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Access to health care is also part of the challenge, and there are racial disparities in who gets access to testing and insurance coverage and the ability to afford needed health care. After initial data came out showing disparities, community health centers like Five Rivers and Community Health Centers of Greater Dayton have been holding pop-up testing sites to increase access.

There are also racial disparities in rates of pre-existing conditions that are risk factors for more serious complications from COVID-19.

Dr. Patrick Lytle, VP of clinical outcomes at Kettering Health Network, said with COVID-19 and other health conditions, people are affected by the social determinants of health — conditions in the places where people live that affect a wide range of health risks and outcomes.

“We do know that African Americans do have a higher risk with diabetes, hypertension and heart disease. Those three things are what I would call co-morbid conditions ... if you do contract the virus, those individuals tend to get sicker faster and have more difficulty combating the virus,” Lytle said.

State task force

To reduce COVID-19 disparities, a series of action steps was recently published by the COVID-19 Minority Health Strike Force, formed by Gov. Mike DeWine and chaired by Director of RecoveryOhio Alisha Nelson and Director of the Ohio Department of Aging, Ursel McElroy.

The task force’s blueprint said the COVID-19 exposed and amplified inequities facing Ohioans of color and so their recommendations for action went beyond the current crisis to establish a vision of Ohio as “a model of justice, equity, opportunity, and resilience to withstand future challenges.”

The 33-page framework identified three policy categories that contribute to health outcomes and disparities: health care and public health, the social and economic environment, and the physical environment.

Researcher Hope Lane, with Cleveland-based Center for Community Solutions, who authored a report on the task force’s blueprint, said the recommendations, if consistently adopted on the state level, will have a trickle-down effect to public health and human service organizations statewide including nonprofits and the private sector.

“We are incredibly pleased with the blueprint as it not just shows that minority health matters to the administration, but that mattering is the minimum,” Lane said.

Ohio COVID-19 Minority Health Strike Force recommendations

- Acknowledge racism as a public health crisis and commit to swift action to dismantle racism. This includes government and private partners reviewing policies and procedures through this lens such as administrative policies; leadership appointments; hiring and other human resource practices; vendor selection and contracting; and grant management, funding and other resource allocations.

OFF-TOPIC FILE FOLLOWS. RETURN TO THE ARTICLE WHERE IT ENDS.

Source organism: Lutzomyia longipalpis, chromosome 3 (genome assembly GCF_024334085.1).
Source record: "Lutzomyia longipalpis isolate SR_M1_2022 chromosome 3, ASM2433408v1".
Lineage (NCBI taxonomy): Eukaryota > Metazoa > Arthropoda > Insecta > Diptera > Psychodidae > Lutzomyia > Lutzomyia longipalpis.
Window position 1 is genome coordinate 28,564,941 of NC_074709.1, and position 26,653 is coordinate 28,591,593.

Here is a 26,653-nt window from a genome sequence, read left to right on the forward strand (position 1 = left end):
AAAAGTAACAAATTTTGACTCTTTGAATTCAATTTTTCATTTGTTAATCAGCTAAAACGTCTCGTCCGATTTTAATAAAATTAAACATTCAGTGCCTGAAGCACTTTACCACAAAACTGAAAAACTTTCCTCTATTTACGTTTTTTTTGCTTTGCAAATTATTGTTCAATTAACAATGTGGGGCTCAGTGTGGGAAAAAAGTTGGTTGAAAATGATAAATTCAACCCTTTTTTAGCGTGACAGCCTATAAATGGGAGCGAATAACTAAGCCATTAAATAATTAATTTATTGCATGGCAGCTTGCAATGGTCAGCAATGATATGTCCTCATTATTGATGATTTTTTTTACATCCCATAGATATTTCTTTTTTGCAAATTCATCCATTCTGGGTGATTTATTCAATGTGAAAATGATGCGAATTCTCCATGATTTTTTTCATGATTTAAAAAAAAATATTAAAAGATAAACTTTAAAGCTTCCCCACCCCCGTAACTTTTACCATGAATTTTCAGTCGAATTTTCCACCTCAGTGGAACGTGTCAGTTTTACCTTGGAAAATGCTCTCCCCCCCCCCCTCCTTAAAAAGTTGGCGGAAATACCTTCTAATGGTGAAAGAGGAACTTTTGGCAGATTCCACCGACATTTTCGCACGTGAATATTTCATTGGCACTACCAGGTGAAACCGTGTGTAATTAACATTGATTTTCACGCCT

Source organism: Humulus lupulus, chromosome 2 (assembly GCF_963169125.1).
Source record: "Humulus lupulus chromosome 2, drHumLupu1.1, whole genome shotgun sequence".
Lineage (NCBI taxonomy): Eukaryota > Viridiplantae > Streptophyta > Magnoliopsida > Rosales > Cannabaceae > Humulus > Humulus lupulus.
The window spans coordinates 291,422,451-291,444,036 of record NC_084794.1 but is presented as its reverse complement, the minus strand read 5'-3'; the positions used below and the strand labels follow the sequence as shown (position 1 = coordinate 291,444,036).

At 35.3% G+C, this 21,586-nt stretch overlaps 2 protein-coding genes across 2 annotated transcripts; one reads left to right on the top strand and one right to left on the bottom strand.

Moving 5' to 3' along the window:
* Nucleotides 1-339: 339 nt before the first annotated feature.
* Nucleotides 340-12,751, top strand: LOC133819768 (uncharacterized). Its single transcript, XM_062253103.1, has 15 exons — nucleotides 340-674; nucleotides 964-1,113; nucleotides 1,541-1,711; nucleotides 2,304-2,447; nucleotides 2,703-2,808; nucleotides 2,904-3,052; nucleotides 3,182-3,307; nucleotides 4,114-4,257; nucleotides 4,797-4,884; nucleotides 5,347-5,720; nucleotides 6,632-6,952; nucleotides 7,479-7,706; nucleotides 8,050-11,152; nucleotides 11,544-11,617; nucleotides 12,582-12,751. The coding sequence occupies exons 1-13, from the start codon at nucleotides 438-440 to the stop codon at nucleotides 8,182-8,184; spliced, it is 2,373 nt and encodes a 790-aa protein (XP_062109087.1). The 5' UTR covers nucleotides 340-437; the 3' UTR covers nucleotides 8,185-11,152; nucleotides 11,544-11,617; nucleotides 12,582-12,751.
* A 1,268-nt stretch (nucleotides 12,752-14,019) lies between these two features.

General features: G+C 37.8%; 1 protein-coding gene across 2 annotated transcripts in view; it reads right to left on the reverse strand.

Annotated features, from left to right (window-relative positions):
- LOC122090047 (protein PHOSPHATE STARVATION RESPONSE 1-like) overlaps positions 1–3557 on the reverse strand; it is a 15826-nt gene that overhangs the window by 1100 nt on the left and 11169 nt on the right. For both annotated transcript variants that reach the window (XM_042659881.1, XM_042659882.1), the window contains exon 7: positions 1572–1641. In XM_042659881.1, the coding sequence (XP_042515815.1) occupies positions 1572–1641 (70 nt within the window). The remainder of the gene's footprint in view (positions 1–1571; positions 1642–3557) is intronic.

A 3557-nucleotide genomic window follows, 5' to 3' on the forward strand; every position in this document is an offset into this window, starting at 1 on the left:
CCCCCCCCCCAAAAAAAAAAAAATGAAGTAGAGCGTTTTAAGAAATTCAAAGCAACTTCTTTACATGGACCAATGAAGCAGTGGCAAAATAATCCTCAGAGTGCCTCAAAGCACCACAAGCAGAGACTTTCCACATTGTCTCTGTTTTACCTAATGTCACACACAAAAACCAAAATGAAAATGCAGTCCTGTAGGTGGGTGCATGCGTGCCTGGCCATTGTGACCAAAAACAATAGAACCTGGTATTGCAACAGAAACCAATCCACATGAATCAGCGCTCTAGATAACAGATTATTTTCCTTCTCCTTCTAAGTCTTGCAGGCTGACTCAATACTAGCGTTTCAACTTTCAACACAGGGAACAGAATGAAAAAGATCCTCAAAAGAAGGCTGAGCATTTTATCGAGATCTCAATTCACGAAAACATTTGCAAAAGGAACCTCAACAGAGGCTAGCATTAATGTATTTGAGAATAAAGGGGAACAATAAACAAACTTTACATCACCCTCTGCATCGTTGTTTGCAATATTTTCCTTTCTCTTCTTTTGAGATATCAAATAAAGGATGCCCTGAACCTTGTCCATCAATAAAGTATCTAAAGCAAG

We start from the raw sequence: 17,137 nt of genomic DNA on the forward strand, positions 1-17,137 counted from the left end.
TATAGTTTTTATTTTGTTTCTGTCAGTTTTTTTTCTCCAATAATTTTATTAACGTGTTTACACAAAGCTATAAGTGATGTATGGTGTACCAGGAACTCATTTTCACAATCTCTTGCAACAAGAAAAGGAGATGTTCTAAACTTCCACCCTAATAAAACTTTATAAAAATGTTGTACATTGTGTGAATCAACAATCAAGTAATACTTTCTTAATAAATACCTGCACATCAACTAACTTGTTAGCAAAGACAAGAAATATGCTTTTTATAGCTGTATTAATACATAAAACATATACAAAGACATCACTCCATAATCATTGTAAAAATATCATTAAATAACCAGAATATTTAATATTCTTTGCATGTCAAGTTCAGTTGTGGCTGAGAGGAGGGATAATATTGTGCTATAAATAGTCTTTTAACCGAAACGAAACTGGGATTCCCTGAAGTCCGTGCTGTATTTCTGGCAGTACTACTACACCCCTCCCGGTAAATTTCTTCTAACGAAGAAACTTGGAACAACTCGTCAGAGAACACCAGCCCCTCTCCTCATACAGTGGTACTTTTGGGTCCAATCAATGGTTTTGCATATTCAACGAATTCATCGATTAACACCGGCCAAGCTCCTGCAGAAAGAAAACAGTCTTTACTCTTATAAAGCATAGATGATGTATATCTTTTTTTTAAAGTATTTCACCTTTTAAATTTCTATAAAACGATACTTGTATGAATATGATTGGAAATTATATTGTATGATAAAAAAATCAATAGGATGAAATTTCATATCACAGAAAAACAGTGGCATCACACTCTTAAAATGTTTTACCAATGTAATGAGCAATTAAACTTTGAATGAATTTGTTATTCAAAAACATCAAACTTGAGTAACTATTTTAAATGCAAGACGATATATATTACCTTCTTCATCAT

- Apply a health equity lens to policy. This could include prioritizing equitable outcomes in policy agendas for communities of color, conducting impact assessments of proposed policy to ensure equitable outcomes for communities of color, tailoring policies to meet the needs of communities of color, and strategically allocating resources and funds to advance equity.

- Ensure equitable representation of Ohioans of color in government and private sector leadership. State and local government and private sector leadership should develop and implement plans to ensure equitable representation of Ohioans of color in leadership positions across all branches of government as well as for-profit and nonprofit organizations, including governing and advisory boards and C-suites.

- Require cross-sector cultural and linguistic competency and implicit bias trainings. State and local government leadership and Ohio’s professional licensing boards should require trainings for policymakers and licensed professionals on cultural and linguistic competency, cultural humility, and implicit bias.

- Develop cultural competency and language access plans. State government leadership should work closely with partners to develop and implement cultural competency and language access plans to deliver multilingual and community-tailored delivery of programs, services, and resources.

- Develop a plan for future emergency response efforts. The plan should ensure the rapid mobilization of communities of color during emergency responses to mitigate the adverse and disparate impact on Ohioans of color.